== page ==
The populations of immune system cells necessary for induction of the Th2 response have yet to be fully defined. Among the most consistent natural stimuli for Th2 responses are helminth parasites, such as the gastrointestinal nematode Nippostrongylus brasiliensis. Strong Th2 bias in immune responsiveness to live parasite infection can be reproduced by injection of a soluble Nippostrongylus excretory/secretory product (NES) collected from adult worm parasites in vitro. Injection of soluble NES induces a residual type-2 response (IL-13) even in IL-4-deficient mice, and drives a fully polar Th2 response in IL-5-deficient animals. A potent IL-10 response is observed irrespective of IL-4 or IL-5 gene status. While MHC Class II knockout animals fail to mount any IL-4 or IL-10 response, the Th2 bias is intact in Class I knockouts, indicating that CD8+ or NK-like T cells restricted to classical or non-classical Class I molecules do not play an essential role in Th2 induction. B cell-deficient microMT animals also show responses, which are strongly skewed to IL-4 production. Thus, Th2 induction by Nippostrongylus antigens is independent of B cells, or MHC class I presentation, and does not require a sufficiency of eosinophils in vivo.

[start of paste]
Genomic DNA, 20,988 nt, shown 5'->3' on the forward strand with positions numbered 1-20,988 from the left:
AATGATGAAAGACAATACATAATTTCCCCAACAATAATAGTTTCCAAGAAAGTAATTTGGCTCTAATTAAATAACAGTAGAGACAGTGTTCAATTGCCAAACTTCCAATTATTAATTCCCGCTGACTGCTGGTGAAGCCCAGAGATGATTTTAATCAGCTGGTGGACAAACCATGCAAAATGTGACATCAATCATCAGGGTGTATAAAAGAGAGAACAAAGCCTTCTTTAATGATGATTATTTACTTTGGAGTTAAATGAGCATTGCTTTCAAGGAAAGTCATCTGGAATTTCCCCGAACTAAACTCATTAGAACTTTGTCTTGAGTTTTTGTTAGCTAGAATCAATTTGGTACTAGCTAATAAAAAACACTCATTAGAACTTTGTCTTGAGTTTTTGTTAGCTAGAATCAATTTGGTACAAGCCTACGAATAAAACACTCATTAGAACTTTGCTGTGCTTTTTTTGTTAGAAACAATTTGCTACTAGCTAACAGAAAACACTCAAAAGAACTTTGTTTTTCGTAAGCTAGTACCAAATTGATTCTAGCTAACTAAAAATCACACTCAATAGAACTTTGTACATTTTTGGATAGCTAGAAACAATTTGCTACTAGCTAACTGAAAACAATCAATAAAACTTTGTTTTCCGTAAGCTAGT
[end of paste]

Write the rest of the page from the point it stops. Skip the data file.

- Antigens, Helminth/immunology
- Cell Differentiation/immunology
- Histocompatibility Antigens Class I/immunology
- Strongylida Infections/immunology
- T-Lymphocyte Subsets/immunology
- Th2 Cells/cytology
- Th2 Cells/immunology